“A new study finds that 8th grade students in the U.S. score higher on standardized tests in math and science when their teachers allocate greater amounts of class time to lecture-style presentations than to group problem-solving activities.”

Harvard Study in Education Next


Does not surprise me.  I’m an inveterate conference attendee, and I can tell you that I always get a sinking feeling when I show up and the speaker announces “let’s break up into groups….”

Ugh. I’m there to learn from a great speaker! Don’t make me interact with the audience. I can do that anywhere.

Turns out my gut on the matter was right.

Illustrations by Jennifer Orkin Lewis

  • Elise

    Right after I read the quote and before I read what you wrote, I thought to myself “Surprise, surprise!” My kids are always the ones who do all the work for the other students when working in groups because they get sick of nagging and have no authority to control other students. Once when I told this to my daughter’s teacher, she basically told me that she didn’t know what was wrong with my daughter because she shouldn’t feel the NEED to control everything and do everything herself. Sigh. They never seem to teach kids how to work in groups and they never check up on the kids to make sure everyone is doing their fair share…so yes, surprise, surprise many kids don’t learn anything working in groups.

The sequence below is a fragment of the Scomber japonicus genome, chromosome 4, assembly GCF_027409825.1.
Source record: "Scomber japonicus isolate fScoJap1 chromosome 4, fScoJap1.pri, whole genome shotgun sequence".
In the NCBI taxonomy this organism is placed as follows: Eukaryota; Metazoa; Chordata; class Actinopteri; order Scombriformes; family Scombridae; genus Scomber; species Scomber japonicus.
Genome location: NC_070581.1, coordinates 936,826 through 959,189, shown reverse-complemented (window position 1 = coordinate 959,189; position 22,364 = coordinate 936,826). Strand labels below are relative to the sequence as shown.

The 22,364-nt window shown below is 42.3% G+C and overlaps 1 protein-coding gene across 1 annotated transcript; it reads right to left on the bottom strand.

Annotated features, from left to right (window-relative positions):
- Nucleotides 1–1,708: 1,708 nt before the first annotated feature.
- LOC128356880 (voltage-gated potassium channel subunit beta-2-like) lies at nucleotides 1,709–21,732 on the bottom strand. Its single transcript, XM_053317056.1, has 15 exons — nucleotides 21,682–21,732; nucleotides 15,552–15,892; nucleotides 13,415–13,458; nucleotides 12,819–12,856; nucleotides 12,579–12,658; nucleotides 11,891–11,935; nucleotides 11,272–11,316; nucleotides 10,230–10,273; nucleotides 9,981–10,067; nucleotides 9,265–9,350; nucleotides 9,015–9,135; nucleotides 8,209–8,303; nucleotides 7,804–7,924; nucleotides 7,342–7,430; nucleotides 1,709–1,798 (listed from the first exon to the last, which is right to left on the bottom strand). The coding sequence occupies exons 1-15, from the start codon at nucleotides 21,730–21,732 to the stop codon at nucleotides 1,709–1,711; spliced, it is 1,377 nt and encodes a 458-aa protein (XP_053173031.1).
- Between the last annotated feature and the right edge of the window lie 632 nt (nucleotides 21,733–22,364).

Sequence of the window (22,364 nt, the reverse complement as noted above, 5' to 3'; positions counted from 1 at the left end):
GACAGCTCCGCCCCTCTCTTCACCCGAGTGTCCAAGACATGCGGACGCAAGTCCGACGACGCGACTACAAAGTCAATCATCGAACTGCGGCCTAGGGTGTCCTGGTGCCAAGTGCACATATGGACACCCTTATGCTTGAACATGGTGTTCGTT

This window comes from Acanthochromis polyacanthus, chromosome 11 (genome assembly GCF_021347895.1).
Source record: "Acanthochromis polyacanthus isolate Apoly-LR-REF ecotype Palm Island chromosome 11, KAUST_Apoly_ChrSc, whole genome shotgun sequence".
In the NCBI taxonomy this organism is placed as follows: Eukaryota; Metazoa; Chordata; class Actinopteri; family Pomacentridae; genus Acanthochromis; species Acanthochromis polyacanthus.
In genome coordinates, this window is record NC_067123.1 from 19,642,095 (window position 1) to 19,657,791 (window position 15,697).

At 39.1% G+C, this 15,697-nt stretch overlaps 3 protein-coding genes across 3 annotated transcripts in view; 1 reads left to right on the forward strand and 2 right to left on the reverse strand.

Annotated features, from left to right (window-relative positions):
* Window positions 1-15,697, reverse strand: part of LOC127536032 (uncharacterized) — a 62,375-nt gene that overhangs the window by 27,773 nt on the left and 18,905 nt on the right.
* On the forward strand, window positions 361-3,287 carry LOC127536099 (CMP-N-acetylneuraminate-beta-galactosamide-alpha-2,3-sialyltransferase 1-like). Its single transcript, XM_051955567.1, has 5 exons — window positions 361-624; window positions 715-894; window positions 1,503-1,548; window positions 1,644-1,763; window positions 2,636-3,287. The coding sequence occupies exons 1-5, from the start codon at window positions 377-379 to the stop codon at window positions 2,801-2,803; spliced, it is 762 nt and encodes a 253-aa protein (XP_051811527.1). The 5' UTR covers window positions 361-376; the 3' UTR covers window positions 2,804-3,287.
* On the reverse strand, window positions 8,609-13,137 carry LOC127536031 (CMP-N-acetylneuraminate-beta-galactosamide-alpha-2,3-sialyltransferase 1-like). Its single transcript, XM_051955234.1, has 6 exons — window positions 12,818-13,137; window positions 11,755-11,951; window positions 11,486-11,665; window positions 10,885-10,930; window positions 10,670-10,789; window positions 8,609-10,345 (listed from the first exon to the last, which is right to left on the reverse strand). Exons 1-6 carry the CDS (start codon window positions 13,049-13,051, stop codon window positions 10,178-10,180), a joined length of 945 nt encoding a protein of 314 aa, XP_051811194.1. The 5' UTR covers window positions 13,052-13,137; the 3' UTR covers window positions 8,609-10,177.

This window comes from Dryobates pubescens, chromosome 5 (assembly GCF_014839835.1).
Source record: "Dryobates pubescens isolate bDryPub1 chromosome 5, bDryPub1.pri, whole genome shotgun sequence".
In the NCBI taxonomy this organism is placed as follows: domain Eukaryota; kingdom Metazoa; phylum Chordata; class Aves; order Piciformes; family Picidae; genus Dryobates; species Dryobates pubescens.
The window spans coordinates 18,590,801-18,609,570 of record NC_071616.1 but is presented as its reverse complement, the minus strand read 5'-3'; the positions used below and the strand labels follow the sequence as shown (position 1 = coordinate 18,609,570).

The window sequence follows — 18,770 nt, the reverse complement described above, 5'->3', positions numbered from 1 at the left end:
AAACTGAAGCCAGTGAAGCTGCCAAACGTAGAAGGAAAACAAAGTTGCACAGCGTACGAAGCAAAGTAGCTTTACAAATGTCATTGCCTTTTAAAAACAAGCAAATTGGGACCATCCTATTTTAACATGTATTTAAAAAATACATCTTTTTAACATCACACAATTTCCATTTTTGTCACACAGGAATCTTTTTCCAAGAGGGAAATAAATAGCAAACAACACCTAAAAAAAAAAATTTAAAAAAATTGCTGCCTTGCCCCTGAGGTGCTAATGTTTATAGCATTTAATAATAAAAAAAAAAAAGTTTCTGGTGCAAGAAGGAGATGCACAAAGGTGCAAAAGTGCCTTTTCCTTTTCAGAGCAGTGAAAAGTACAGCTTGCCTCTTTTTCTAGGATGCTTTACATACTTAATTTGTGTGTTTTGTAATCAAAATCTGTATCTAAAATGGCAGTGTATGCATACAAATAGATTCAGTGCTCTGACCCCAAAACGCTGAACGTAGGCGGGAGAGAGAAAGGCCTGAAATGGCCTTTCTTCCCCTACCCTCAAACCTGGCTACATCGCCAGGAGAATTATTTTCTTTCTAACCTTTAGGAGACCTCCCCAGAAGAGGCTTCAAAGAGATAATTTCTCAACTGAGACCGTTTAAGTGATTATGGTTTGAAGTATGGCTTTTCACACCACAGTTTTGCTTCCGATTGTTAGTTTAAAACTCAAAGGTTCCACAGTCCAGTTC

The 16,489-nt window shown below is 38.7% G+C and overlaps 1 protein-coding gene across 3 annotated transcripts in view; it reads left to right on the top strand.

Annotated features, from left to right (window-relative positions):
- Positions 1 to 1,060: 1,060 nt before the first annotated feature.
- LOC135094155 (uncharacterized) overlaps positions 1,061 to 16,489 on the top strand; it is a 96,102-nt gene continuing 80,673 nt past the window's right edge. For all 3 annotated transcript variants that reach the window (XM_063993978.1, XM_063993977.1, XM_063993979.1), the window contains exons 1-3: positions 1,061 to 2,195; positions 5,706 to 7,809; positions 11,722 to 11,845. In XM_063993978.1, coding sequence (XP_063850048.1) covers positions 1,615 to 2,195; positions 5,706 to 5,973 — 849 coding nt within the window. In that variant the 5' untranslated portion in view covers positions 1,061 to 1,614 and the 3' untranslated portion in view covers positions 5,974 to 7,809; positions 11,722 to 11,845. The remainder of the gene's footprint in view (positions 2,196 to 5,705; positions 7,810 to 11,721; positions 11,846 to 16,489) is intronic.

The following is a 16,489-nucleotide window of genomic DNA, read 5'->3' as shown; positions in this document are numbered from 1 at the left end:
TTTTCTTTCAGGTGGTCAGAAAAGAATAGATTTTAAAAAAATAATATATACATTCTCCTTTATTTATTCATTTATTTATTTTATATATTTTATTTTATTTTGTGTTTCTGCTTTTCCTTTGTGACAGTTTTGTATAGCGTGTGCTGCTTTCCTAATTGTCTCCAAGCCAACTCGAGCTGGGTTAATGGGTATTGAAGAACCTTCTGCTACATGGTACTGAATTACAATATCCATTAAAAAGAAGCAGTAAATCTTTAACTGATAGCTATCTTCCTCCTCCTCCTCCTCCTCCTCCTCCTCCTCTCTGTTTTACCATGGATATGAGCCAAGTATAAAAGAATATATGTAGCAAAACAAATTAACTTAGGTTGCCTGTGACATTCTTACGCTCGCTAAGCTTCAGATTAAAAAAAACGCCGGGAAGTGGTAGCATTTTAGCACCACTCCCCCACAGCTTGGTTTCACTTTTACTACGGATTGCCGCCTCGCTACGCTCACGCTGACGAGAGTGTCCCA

• I could have written this comment myself. Though I don’t know if my kids are necessarily the group leaders (maybe, in some cases) — but I prefer them taught (and inspired) by amazing teachers– not broken into groups with other kids. On occasion — ok. But not regularly. I just don’t buy it.

  • Cresta McGowan

    Group work is a waste of time. As a teacher, I HATE IT and I’m forced to do it by my administration or they mark me down on my evaluations. This year I did more group work, by force, and my test scores were lower than ever. Evaluation be dammed, I’m doing what I know works from now on.